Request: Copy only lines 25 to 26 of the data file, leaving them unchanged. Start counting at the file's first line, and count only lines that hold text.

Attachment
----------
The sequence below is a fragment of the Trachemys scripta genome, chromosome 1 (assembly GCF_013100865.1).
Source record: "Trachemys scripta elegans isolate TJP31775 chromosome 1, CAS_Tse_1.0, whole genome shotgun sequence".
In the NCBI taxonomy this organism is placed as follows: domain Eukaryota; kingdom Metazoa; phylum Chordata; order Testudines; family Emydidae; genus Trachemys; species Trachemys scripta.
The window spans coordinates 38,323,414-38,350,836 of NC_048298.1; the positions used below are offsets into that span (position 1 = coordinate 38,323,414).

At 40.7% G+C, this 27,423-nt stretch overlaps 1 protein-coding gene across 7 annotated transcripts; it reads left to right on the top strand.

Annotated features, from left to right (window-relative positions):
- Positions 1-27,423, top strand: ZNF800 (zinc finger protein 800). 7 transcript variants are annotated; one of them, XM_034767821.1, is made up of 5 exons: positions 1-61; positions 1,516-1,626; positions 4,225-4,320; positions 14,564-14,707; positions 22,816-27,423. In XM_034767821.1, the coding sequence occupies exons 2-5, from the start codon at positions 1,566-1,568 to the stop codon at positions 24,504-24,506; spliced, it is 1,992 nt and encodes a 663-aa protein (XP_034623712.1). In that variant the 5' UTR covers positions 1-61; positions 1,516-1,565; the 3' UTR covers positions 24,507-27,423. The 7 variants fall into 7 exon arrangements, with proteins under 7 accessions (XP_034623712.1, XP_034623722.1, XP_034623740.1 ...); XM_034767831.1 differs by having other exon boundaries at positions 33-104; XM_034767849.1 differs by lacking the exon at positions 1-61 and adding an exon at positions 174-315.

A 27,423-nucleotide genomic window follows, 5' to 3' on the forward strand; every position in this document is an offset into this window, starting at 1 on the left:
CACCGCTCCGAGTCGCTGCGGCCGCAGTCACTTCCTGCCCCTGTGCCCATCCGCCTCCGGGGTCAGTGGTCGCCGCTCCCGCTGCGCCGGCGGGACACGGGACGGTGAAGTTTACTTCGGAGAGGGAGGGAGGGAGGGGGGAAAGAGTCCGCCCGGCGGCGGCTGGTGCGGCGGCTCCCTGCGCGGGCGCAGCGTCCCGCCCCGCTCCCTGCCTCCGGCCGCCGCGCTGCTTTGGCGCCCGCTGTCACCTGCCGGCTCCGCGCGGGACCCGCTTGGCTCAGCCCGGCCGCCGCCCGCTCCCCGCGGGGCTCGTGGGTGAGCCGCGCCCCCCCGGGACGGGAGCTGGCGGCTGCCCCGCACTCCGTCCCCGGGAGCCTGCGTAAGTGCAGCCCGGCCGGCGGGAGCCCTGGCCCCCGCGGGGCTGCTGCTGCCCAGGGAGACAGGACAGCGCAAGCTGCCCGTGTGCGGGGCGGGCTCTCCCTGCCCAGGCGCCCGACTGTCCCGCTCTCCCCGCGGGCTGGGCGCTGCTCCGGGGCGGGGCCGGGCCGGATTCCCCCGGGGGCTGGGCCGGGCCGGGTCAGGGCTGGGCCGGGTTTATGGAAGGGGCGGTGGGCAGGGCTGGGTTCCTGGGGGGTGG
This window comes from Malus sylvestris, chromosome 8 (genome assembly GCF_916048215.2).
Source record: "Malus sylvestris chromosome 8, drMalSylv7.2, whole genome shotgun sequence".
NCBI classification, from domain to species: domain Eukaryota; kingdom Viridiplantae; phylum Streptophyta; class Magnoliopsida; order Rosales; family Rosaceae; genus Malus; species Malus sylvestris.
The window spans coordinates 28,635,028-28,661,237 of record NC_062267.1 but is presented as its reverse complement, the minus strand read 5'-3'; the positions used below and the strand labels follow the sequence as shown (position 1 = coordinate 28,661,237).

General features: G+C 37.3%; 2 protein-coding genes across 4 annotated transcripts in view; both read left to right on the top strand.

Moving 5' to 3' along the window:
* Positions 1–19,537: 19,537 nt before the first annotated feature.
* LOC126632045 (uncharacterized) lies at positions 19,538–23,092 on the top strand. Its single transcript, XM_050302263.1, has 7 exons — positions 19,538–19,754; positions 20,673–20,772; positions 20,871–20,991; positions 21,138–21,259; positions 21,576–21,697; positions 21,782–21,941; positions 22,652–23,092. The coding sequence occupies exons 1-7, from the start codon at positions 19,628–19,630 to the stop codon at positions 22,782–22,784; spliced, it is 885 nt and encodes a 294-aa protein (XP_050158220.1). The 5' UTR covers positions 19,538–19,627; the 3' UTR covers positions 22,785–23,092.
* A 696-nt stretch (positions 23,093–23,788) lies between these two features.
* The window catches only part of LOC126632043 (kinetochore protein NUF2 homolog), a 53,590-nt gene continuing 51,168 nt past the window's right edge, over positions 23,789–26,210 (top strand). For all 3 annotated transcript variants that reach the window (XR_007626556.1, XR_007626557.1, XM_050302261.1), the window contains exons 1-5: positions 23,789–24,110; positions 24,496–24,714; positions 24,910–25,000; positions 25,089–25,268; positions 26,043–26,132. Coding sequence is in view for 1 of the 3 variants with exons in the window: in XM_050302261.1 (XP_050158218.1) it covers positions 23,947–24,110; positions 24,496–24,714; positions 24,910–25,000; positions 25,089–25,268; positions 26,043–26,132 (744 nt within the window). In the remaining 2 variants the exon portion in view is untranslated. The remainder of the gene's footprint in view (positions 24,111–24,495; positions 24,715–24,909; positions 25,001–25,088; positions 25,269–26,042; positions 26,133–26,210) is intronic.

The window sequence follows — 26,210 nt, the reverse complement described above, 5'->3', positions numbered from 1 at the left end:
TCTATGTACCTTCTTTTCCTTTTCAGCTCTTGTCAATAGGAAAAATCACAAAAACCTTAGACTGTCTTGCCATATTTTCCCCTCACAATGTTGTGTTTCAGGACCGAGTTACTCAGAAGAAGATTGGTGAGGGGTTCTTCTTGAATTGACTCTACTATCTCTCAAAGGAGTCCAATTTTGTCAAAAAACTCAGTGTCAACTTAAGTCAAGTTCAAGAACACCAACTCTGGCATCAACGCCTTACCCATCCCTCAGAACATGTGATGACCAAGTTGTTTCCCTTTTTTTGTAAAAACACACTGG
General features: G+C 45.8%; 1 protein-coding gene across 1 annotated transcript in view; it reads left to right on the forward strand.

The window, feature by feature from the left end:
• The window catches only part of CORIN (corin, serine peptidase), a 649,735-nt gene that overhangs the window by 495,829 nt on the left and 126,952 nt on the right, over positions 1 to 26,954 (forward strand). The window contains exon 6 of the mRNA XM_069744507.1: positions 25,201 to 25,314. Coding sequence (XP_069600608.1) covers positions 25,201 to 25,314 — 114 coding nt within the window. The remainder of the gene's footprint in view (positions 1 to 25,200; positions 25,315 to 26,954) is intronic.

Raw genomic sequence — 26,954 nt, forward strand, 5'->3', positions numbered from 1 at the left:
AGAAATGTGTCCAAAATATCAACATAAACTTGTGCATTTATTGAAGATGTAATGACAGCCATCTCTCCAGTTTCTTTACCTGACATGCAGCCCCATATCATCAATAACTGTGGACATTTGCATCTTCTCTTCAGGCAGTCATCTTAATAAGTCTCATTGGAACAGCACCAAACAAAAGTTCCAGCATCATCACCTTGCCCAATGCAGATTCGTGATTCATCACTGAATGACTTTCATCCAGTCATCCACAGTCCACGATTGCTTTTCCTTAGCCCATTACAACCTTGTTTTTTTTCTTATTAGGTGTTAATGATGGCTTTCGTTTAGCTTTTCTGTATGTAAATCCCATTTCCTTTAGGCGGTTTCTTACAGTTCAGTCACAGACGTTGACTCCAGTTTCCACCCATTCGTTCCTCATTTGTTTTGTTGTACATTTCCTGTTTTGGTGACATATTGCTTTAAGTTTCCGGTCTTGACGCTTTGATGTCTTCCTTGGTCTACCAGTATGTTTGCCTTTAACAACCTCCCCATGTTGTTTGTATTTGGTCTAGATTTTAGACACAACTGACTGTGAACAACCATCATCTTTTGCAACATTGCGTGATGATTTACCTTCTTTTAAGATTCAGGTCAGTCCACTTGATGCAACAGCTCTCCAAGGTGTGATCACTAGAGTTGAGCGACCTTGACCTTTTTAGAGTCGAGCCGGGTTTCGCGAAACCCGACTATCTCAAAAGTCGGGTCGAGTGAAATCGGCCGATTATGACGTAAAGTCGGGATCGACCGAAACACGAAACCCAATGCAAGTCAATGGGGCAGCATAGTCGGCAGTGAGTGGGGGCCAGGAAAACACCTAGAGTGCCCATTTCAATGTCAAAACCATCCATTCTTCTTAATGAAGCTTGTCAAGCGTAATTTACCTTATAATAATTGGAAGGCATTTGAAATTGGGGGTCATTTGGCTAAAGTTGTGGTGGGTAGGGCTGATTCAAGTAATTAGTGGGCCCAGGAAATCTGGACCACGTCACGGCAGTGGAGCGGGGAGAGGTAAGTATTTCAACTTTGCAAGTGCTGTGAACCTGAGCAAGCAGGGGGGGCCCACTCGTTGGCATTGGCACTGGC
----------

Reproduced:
Raw genomic sequence — 26,954 nt, forward strand, 5'->3', positions numbered from 1 at the left:
AGAAATGTGTCCAAAATATCAACATAAACTTGTGCATTTATTGAAGATGTAATGACAGCCATCTCTCCAGTTTCTTTACCTGACATGCAGCCCCATATCATCAATAACTGTGGACATTTGCATCTTCTCTTCAGGCAGTCATCTTAATAAGTCTCATTGGAACAGCACCAAACAAAAGTTCCAGCATCATCACCTTGCCCAATGCAGATTCGTGATTCATCACTGAATGACTTTCATCCAGTCATCCACAGTCCACGATTGCTTTTCCTTAGCCCATTACAACCTTGTTTTTTTTCTTATTAGGTGTTAATGATGGCTTTCGTTTAGCTTTTCTGTATGTAAATCCCATTTCCTTTAGGCGGTTTCTTACAGTTCAGTCACAGACGTTGACTCCAGTTTCCACCCATTCGTTCCTCATTTGTTTTGTTGTACATTTCCTGTTTTGGTGACATATTGCTTTAAGTTTCCGGTCTTGACGCTTTGATGTCTTCCTTGGTCTACCAGTATGTTTGCCTTTAACAACCTCCCCATGTTGTTTGTATTTGGTCTAGATTTTAGACACAACTGACTGTGAACAACCATCATCTTTTGCAACATTGCGTGATGATTTACCTTCTTTTAAGATTCAGGTCAGTCCACTTGATGCAACAGCTCTCCAAGGTGTGATCACTAGAGTTGAGCGACCTTGACCTTTTTAGAGTCGAGCCGGGTTTCGCGAAACCCGACTATCTCAAAAGTCGGGTCGAGTGAAATCGGCCGATTATGACGTAAAGTCGGGATCGACCGAAACACGAAACCCAATGCAAGTCAATGGGGCAGCATAGTCGGCAGTGAGTGGGGGCCAGGAAAACACCTAGAGTGCCCATTTCAATGTCAAAACCATCCATTCTTCTTAATGAAGCTTGTCAAGCGTAATTTACCTTATAATAATTGGAAGGCATTTGAAATTGGGGGTCATTTGGCTAAAGTTGTGGTGGGTAGGGCTGATTCAAGTAATTAGTGGGCCCAGGAAATCTGGACCACGTCACGGCAGTGGAGCGGGGAGAGGTAAGTATTTCAACTTTGCAAGTGCTGTGAACCTGAGCAAGCAGGGGGGGCCCACTCGTTGGCATTGGCACTGGC